|A flooded street in South Carolina pictured on the 6th of October. Photo credit: Reuters / Randall Hill.|
By Anders Lorenzen
While the majority of US Republicans continue to deny the reality of climate change, a historic and unprecedented flooding event has claimed the lives of 15 people in the Republican -controlled state, South Carolina.
On the 2nd of October more than 60 cm of fell in parts of South Carolina. The state avoided a hit from Hurricane Joaquin, but experienced historic rainfall and flooding due to a combination of weather mostly unrelated to that storm.
Of the 15 people who died, nine drowned and six were killed in weather-related car crashes, an emergency agency said. The extended rainstorm was also blamed for two deaths in North Carolina.
The Governor of South Carolina, Nikki Haley, called the storm ‘heartbreaking’, but said it was too early to predict the scale of the damage. Around 800 people were believed to be in sheltered accommodation, as the floods had forced them out of their homes.
Haley described it as a one in a 1,000-year event and made no link to climate change. Last year she blasted President Obama for his carbon regulations on coal- powered power plants.
While scientists agree that you can’t link a particular extreme weather event to climate change, science tells us that as the climate warms the intensity and severity of such events will increase. In 2011, South Carolina’s Department of Natural Resources (DNR), completed a report on the local effects of climate change. DNR then pronounced the report ready for public review, but the public never heard of it, instead it was shelved. In 2013, the news outlets got hold of the report and released it. The risks described in the report included rising sea levels, extreme weather events, and floods. And the report also warned that, if not managed, people would drown.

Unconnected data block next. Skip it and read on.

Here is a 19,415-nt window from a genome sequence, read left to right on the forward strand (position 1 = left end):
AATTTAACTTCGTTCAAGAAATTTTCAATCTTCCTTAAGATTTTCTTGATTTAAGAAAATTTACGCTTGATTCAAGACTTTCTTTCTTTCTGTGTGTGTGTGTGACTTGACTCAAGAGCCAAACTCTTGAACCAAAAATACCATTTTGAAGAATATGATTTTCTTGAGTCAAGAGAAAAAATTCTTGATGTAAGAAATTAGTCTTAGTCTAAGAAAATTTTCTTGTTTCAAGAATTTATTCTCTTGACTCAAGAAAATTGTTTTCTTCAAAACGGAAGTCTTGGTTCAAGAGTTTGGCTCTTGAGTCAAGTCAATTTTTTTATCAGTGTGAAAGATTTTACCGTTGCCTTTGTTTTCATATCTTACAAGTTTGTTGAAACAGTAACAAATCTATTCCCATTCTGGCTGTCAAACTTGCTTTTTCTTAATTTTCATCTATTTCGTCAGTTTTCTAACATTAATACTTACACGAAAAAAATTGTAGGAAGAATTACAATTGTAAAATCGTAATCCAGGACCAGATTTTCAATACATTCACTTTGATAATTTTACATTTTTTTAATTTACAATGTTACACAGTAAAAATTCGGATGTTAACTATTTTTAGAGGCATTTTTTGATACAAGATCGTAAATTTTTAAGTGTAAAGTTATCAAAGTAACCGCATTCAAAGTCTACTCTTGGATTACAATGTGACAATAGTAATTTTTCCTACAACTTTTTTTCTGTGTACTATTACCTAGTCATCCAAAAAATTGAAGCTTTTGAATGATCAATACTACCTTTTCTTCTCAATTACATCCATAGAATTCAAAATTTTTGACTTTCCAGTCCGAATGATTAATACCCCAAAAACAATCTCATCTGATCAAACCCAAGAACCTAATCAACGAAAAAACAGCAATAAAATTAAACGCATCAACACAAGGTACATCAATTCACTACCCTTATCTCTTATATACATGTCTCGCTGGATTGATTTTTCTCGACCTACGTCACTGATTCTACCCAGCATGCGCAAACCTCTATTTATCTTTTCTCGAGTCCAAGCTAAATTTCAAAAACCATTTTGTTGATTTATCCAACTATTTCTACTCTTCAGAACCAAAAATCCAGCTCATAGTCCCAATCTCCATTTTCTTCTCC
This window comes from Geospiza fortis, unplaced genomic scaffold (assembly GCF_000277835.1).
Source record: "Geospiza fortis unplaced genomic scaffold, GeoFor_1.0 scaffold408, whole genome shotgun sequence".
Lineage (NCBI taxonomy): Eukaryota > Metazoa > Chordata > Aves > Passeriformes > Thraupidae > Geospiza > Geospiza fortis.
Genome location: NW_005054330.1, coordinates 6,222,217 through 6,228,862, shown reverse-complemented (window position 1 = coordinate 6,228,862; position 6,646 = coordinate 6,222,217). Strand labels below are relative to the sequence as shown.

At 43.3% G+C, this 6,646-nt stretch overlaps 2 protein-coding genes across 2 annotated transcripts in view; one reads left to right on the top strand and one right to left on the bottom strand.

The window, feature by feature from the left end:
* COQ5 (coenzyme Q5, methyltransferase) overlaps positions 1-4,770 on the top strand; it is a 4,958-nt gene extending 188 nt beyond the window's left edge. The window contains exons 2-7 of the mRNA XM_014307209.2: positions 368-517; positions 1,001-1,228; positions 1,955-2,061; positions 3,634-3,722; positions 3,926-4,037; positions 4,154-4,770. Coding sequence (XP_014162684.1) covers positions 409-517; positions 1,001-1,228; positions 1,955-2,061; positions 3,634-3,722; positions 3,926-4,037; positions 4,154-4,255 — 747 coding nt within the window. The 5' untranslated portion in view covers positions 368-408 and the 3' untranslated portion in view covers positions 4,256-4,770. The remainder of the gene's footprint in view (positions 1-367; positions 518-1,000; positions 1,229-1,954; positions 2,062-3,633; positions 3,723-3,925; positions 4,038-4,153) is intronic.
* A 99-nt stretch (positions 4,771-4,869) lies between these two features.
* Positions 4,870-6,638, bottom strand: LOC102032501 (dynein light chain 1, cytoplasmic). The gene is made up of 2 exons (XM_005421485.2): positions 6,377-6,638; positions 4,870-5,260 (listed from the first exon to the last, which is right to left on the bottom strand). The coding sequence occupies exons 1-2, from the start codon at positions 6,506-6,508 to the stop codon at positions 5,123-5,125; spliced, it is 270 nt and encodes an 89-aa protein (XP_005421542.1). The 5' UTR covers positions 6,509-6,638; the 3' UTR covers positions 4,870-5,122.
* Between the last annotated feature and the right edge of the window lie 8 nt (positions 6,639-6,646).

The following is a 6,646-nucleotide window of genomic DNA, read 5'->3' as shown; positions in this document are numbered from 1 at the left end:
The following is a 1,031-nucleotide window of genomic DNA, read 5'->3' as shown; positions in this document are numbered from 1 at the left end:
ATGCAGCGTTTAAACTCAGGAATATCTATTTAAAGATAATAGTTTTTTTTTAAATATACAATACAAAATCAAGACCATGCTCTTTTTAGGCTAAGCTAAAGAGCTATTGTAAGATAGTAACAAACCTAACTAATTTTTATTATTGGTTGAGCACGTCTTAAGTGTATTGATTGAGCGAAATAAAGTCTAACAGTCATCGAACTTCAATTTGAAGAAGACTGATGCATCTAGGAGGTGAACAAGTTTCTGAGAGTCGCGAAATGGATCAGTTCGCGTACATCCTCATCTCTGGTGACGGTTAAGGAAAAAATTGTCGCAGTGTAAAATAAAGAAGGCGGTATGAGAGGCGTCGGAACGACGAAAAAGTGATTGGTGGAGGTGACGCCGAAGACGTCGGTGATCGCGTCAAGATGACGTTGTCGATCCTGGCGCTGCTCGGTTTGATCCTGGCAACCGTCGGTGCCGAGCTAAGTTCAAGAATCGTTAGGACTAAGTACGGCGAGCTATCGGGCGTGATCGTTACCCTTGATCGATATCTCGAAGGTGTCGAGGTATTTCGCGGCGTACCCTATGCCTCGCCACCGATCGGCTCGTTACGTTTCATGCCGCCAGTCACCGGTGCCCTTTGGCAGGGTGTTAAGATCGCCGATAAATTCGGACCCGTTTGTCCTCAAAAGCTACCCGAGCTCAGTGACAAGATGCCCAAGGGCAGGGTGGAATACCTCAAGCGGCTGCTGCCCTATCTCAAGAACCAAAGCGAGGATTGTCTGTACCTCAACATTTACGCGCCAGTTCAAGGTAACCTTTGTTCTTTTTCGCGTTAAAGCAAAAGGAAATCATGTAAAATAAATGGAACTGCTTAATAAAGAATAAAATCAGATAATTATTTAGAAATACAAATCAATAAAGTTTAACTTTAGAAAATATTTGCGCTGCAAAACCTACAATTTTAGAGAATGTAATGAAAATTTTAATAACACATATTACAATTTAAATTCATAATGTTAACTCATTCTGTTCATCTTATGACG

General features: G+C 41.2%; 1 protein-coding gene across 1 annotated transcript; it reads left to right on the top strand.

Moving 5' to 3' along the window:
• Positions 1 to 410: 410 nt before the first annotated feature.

The State Administration has, as a result of the controversy, been criticized for its lack of action when it comes to climate change. The state is as Republican as it gets. Apart from the Governor, the two Senators, and six out of the seven Representatives to the US House are Republicans.
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